Huw Irranca-DaviesHuw Irranca-Davies ©David Hartley/Rex

Labour has called on the government to “name and shame” milk buyers and retailers paying dairy farmers less than the average cost of production.

Shadow farm minister Huw Irranca-Davies called on his counterpart George Eustice to publish the details on Defra’s website, alongside those processors not signed up to the voluntary code.

Speaking in a Westminster debate on the dairy crisis, Mr Irranca-Davies also asked the minister whether David Cameron’s promise to extend the supermarket watchdog’s powers was just a pre-election soundbite.

“Unfortunately in price wars there is only one casualty – the dairy farmer.”
Huw Irranca-Davies, shadow farm minister

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“Let’s have some straight answers, because our dairy farmers need it and they deserve,” he said.

“Unfortunately in price wars there is only one casualty – the dairy farmer.”

Nigel Evans’s 12-point dairy charter

  1. The groceries code adjudicator to be given more powers to protect farmers
  2. The groceries code to be strengthened and its remit widened
  3. Supermarkets that sell dairy products as a loss leader should be named and shamed
  4. Farmers should be given more assistance and support from government
  5. Banks should do more to support farmers
  6. HMRC should allow farmers’ profits to be averaged over five years
  7. The EU crisis intervention price should be reviewed
  8. The government should push for more clarity on country-of-origin labeling
  9. Investment allowances for farmers should be more stable
  10. Producer organisations should be encouraged
  11. Farmers should be cushioned from volatility
  12. More work is needed to boost public procurement of British dairy products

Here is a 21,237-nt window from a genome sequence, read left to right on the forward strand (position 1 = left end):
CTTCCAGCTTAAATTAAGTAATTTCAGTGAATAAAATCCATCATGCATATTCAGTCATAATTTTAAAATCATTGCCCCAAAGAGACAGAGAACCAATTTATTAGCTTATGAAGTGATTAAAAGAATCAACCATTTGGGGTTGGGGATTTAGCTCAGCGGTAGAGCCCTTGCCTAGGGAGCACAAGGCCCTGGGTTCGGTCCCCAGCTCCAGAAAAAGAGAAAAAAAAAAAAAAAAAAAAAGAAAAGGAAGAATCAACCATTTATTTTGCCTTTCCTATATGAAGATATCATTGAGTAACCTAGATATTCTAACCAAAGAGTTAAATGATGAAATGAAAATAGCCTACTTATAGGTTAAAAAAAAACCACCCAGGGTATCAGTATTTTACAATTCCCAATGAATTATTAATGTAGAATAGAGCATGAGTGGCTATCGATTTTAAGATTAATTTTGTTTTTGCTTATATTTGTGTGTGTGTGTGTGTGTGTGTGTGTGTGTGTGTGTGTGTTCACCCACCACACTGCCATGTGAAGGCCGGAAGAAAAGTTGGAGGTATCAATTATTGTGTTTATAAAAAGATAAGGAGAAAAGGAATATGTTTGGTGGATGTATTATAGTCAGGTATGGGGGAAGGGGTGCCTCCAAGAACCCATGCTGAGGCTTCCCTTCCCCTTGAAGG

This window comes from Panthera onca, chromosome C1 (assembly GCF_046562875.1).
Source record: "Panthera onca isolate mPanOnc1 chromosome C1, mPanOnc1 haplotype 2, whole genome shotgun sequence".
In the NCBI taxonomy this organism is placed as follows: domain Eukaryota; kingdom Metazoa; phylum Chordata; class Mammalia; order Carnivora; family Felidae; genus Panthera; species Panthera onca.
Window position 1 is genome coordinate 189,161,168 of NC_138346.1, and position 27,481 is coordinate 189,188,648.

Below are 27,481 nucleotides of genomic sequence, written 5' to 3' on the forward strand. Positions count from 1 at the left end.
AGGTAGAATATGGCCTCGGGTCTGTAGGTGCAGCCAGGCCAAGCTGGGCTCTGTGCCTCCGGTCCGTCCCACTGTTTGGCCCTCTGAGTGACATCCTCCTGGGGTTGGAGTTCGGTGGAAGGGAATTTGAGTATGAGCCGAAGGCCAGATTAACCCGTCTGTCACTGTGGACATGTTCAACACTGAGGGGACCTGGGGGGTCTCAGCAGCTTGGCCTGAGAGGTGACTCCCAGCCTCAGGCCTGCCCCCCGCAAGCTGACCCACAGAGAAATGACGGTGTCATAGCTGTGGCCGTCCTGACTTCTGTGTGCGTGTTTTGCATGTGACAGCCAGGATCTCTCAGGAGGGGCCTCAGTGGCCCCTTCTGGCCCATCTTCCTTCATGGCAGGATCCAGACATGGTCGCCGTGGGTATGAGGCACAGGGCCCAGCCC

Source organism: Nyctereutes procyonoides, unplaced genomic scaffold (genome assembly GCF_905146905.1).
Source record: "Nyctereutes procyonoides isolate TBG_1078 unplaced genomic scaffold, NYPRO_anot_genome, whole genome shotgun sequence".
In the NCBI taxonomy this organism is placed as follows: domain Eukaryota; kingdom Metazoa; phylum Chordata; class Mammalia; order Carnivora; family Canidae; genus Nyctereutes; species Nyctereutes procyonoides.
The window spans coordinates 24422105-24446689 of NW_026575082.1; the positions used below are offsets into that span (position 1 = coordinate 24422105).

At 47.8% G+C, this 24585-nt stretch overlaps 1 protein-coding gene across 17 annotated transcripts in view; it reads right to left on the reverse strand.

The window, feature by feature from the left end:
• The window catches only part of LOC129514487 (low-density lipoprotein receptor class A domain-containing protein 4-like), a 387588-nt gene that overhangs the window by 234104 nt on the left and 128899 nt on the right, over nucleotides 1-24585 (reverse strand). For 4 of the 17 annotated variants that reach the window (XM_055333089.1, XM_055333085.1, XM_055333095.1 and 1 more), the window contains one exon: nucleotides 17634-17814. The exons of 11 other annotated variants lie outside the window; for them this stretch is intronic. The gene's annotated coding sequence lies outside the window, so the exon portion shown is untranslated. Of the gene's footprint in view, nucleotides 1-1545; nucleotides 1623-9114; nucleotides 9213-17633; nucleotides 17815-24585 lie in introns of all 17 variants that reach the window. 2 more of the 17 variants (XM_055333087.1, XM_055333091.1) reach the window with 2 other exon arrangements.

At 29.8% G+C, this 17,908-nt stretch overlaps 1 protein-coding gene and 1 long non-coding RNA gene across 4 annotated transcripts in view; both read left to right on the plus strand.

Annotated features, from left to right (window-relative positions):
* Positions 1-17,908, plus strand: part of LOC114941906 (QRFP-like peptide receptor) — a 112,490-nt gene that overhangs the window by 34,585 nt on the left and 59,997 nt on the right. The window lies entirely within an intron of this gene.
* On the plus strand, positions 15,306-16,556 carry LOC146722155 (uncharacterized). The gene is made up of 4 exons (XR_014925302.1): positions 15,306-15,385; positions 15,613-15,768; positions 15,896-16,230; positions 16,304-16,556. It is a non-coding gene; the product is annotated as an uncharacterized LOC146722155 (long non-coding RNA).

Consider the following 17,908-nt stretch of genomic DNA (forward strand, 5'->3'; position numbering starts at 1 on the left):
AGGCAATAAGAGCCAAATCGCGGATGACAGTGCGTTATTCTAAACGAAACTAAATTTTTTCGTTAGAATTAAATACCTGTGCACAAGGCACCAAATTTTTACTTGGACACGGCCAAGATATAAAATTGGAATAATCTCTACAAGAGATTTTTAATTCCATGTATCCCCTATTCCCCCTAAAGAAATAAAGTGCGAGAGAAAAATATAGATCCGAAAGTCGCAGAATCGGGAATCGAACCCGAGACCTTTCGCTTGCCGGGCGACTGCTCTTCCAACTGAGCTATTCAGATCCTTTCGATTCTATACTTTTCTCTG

Mr Eustice did not respond directly to the demands, but said there was a big spread in farmers’ production costs and the prices paid for milk.

He set out what the government was doing to help crisis-hit dairy farmers, such as urging banks and HMRC to be understanding and helping to develop a futures market.

And he said groceries code adjudicator Christine Tacon was meeting milk processors to explain how the guidelines covered their dealings with supermarkets.

“The long-term prospects for this industry are good,” Mr Eustice said.

The parliamentary debate was secured by Nigel Evans, MP for the Ribble Valley in Lancashire, who listed a 12-point charter of action areas that needed addressing.

The list included allowing farm profits to be averaged over five years for tax purposes, reviewing the EU intervention price, promotion of producer organisations and securing more consistent tax relief for investment.

Anne McIntosh, chair of the committee that last month published a dairy crisis report, said she hoped the farm minister would “leap into action”, following the review’s conclusions.

“We have to look at that difference between the small individual farmer and the might and weight and strength of processors as well as the might of supermarkets,” she said.

“Until that chain and that relationship is addressed, I do not see any change to the dairy industry or the price going forward.”

The industry does not have an updated average cost of production, as different farm systems and performance see figures range from 20-40p/litre.

But consultants, accounts and farm leaders continue to quote 28-30p/litre as a rough average cost.

Farmgate milk prices on contracts now stretch from more than 30p/litre for supermarket cost-covering deals to close to 20p/litre for some processors.